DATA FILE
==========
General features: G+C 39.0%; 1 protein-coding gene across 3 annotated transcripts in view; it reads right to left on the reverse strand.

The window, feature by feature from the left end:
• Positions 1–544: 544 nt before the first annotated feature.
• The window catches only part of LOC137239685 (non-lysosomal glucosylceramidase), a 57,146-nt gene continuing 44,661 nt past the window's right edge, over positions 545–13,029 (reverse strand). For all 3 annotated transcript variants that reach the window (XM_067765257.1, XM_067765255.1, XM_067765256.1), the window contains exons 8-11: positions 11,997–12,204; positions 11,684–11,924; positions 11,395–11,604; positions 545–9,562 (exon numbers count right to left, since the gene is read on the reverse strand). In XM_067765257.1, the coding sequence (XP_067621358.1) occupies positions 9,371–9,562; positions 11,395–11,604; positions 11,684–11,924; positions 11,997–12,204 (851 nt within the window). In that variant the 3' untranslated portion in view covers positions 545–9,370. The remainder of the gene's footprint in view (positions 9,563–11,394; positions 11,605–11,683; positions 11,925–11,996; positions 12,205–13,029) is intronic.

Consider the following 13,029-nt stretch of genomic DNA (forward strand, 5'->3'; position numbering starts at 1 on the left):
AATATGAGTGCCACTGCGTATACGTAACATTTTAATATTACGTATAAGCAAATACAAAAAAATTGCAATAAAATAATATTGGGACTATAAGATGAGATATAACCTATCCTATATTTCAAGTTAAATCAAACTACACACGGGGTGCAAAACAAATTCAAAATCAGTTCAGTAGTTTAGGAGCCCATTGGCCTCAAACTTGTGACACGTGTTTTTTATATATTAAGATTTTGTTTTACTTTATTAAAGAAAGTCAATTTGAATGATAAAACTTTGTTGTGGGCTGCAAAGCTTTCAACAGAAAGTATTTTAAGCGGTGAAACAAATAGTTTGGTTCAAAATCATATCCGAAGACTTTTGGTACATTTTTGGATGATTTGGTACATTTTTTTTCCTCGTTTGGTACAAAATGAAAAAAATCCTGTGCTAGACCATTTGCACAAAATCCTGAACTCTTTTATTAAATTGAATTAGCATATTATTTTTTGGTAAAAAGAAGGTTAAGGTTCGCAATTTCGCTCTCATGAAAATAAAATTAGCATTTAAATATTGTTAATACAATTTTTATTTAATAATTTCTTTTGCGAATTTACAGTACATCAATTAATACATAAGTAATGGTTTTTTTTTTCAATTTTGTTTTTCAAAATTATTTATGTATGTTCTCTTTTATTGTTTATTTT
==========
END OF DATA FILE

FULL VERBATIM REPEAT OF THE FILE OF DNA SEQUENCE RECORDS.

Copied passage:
General features: G+C 39.0%; 1 protein-coding gene across 3 annotated transcripts in view; it reads right to left on the reverse strand.

The window, feature by feature from the left end:
• Positions 1–544: 544 nt before the first annotated feature.
• The window catches only part of LOC137239685 (non-lysosomal glucosylceramidase), a 57,146-nt gene continuing 44,661 nt past the window's right edge, over positions 545–13,029 (reverse strand). For all 3 annotated transcript variants that reach the window (XM_067765257.1, XM_067765255.1, XM_067765256.1), the window contains exons 8-11: positions 11,997–12,204; positions 11,684–11,924; positions 11,395–11,604; positions 545–9,562 (exon numbers count right to left, since the gene is read on the reverse strand). In XM_067765257.1, the coding sequence (XP_067621358.1) occupies positions 9,371–9,562; positions 11,395–11,604; positions 11,684–11,924; positions 11,997–12,204 (851 nt within the window). In that variant the 3' untranslated portion in view covers positions 545–9,370. The remainder of the gene's footprint in view (positions 9,563–11,394; positions 11,605–11,683; positions 11,925–11,996; positions 12,205–13,029) is intronic.

Consider the following 13,029-nt stretch of genomic DNA (forward strand, 5'->3'; position numbering starts at 1 on the left):
AATATGAGTGCCACTGCGTATACGTAACATTTTAATATTACGTATAAGCAAATACAAAAAAATTGCAATAAAATAATATTGGGACTATAAGATGAGATATAACCTATCCTATATTTCAAGTTAAATCAAACTACACACGGGGTGCAAAACAAATTCAAAATCAGTTCAGTAGTTTAGGAGCCCATTGGCCTCAAACTTGTGACACGTGTTTTTTATATATTAAGATTTTGTTTTACTTTATTAAAGAAAGTCAATTTGAATGATAAAACTTTGTTGTGGGCTGCAAAGCTTTCAACAGAAAGTATTTTAAGCGGTGAAACAAATAGTTTGGTTCAAAATCATATCCGAAGACTTTTGGTACATTTTTGGATGATTTGGTACATTTTTTTTCCTCGTTTGGTACAAAATGAAAAAAATCCTGTGCTAGACCATTTGCACAAAATCCTGAACTCTTTTATTAAATTGAATTAGCATATTATTTTTTGGTAAAAAGAAGGTTAAGGTTCGCAATTTCGCTCTCATGAAAATAAAATTAGCATTTAAATATTGTTAATACAATTTTTATTTAATAATTTCTTTTGCGAATTTACAGTACATCAATTAATACATAAGTAATGGTTTTTTTTTTCAATTTTGTTTTTCAAAATTATTTATGTATGTTCTCTTTTATTGTTTATTTT